By Henry McLaughlin
Part of my call as a writer is to help others through coaching, mentoring, teaching, and editing. One thing I’ve learned in my writing and in helping other writers is the vital importance of learning to self-edit. Someone said, and I can’t remember whom, “The heart of writing is re-writing.” I’m not saying all you have to do is self-edit your work and you’re ready for publication. But knowing how to effectively self-edit your work goes a long way to getting you there. At some point, you will need to submit your work to an outside editor or go through the process of editing through the publishing house. Being able to self-edit helps these next steps go smoothly. My self-editing process comes from years of classes and workshops and applying and refining the principles I learned.
Let Your Manuscript Cool Off
As you compose your first draft, backup your project to a flash drive or other external source. When you’ve finished, let it sit. How long varies, depending on who you’re listening to. Some recommend a week; others recommend three months.
I believe the longer you can let it sit, the better. When working with a mentee, I recommend three months. If a client can’t wait that long, I ask them to wait at least one month.
We need to have an emotional distance between finishing the first draft and starting the editing process. The sooner we start, the more likely our emotions will be in control. We’ll miss things that need to be corrected. We need to let our ardor, our love, for our story, ease up so we can approach it with a calm eye to see flaws or areas that are fine but could be better.
While you’re waiting, start another project. This will keep your creative juices flowing while keeping your hands off that first draft that keeps calling your name. You can work on your next story: plotting, developing characters, building the story world, and research. Explore new story ideas. Read books and articles on the craft.
Read your manuscript
Print it out and read it. You’ll see things on the printed page you won’t see on the computer screen. Some recommend reading it aloud. I haven’t found this helpful. I add or replace words without realizing it.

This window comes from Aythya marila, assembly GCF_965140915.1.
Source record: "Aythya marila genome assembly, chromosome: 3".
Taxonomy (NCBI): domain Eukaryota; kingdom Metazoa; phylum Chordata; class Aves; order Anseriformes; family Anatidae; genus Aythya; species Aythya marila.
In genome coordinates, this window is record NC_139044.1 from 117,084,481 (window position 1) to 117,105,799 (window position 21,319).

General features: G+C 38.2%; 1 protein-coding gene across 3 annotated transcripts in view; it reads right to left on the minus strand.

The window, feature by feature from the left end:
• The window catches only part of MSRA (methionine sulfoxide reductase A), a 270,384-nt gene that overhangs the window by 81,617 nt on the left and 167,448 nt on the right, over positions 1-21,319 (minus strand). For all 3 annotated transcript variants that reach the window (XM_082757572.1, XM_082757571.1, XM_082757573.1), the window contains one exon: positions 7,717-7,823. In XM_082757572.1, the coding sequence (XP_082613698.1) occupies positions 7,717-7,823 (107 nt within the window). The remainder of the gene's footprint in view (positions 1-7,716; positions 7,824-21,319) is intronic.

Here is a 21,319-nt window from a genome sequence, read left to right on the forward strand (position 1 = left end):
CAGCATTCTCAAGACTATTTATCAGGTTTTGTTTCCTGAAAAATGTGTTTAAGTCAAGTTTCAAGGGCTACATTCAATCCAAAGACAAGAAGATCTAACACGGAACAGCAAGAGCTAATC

I read silently with highlighters and pens close at hand. I mark whatever jumps out at me: missing words, awkward sentences, plot holes, inconsistencies in timelines, story world, character description, or portrayal. I’ll identify grammar uses. I don’t fix them on this step. I just note them. I want to read the entire manuscript before making changes. My printed copy ends up with notes, possible changes, and a slew of other possible revisions. Sometimes, the manuscript looks like a stack of Post-it notes exploded inside. I’ll mark scenes or chapters to cut, revise, or move to some other place in the book. And I’ve identified places were an additional scene or a new chapter would be appropriate.
But we’re not done yet.
In my next post, we’ll explore more steps in doing an effective self-edit of the first draft.
(Photos courtesy of FreeDigitalPhotos.net and Stuart Miles.)
Writers, get tips on how to effectively self-edit your work from Henry McLaughlin. via @riverbendsagas (Click to tweet.)
Tagged as “one to watch” by Publishers Weekly, award-winning author Henry McLaughlin takes his readers on adventures into the hearts and souls of his characters as they battle inner conflicts while seeking to bring restoration and justice in a dark world. His writing explores these themes of restoration, reconciliation and redemption.
Besides his writing, Henry treasures working with other writers and helping them on their own writing journeys. He is a member of American Christian Fiction Writers. He regularly teaches at conferences and workshops, leads writing groups, edits, and mentors and coaches.
Visit him at http://www.henrymclaughlin.org.
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